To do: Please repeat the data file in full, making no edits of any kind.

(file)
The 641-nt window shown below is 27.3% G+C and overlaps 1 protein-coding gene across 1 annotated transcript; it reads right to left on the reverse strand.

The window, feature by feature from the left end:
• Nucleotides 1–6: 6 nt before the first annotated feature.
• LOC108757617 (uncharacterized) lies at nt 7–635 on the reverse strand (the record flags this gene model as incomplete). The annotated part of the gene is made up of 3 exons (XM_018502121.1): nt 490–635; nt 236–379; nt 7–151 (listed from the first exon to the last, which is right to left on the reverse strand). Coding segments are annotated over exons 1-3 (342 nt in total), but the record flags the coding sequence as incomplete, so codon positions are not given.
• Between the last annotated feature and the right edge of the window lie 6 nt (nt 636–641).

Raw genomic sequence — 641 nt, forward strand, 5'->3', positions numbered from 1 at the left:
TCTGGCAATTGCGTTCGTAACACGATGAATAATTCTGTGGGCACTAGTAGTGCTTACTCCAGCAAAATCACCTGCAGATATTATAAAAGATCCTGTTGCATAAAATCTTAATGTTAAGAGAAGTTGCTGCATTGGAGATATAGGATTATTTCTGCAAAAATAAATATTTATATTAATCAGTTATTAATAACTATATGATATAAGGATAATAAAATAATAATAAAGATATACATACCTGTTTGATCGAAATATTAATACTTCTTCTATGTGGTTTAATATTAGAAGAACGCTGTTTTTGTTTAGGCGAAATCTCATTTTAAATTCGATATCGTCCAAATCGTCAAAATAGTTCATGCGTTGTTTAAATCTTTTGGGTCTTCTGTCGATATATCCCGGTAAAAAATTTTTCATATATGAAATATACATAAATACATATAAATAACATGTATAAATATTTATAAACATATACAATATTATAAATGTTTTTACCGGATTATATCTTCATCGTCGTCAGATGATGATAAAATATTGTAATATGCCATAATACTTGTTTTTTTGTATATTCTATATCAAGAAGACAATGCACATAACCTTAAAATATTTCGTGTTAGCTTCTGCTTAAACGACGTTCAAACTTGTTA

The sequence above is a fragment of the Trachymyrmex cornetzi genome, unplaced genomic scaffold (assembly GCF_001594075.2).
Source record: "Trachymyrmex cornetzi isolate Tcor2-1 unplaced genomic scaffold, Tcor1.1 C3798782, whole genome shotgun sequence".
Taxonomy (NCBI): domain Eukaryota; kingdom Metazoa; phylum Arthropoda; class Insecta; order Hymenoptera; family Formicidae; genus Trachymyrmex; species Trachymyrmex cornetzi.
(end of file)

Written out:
The 641-nt window shown below is 27.3% G+C and overlaps 1 protein-coding gene across 1 annotated transcript; it reads right to left on the reverse strand.

The window, feature by feature from the left end:
• Nucleotides 1–6: 6 nt before the first annotated feature.
• LOC108757617 (uncharacterized) lies at nt 7–635 on the reverse strand (the record flags this gene model as incomplete). The annotated part of the gene is made up of 3 exons (XM_018502121.1): nt 490–635; nt 236–379; nt 7–151 (listed from the first exon to the last, which is right to left on the reverse strand). Coding segments are annotated over exons 1-3 (342 nt in total), but the record flags the coding sequence as incomplete, so codon positions are not given.
• Between the last annotated feature and the right edge of the window lie 6 nt (nt 636–641).

Raw genomic sequence — 641 nt, forward strand, 5'->3', positions numbered from 1 at the left:
TCTGGCAATTGCGTTCGTAACACGATGAATAATTCTGTGGGCACTAGTAGTGCTTACTCCAGCAAAATCACCTGCAGATATTATAAAAGATCCTGTTGCATAAAATCTTAATGTTAAGAGAAGTTGCTGCATTGGAGATATAGGATTATTTCTGCAAAAATAAATATTTATATTAATCAGTTATTAATAACTATATGATATAAGGATAATAAAATAATAATAAAGATATACATACCTGTTTGATCGAAATATTAATACTTCTTCTATGTGGTTTAATATTAGAAGAACGCTGTTTTTGTTTAGGCGAAATCTCATTTTAAATTCGATATCGTCCAAATCGTCAAAATAGTTCATGCGTTGTTTAAATCTTTTGGGTCTTCTGTCGATATATCCCGGTAAAAAATTTTTCATATATGAAATATACATAAATACATATAAATAACATGTATAAATATTTATAAACATATACAATATTATAAATGTTTTTACCGGATTATATCTTCATCGTCGTCAGATGATGATAAAATATTGTAATATGCCATAATACTTGTTTTTTTGTATATTCTATATCAAGAAGACAATGCACATAACCTTAAAATATTTCGTGTTAGCTTCTGCTTAAACGACGTTCAAACTTGTTA

The sequence above is a fragment of the Trachymyrmex cornetzi genome, unplaced genomic scaffold (assembly GCF_001594075.2).
Source record: "Trachymyrmex cornetzi isolate Tcor2-1 unplaced genomic scaffold, Tcor1.1 C3798782, whole genome shotgun sequence".
Taxonomy (NCBI): domain Eukaryota; kingdom Metazoa; phylum Arthropoda; class Insecta; order Hymenoptera; family Formicidae; genus Trachymyrmex; species Trachymyrmex cornetzi.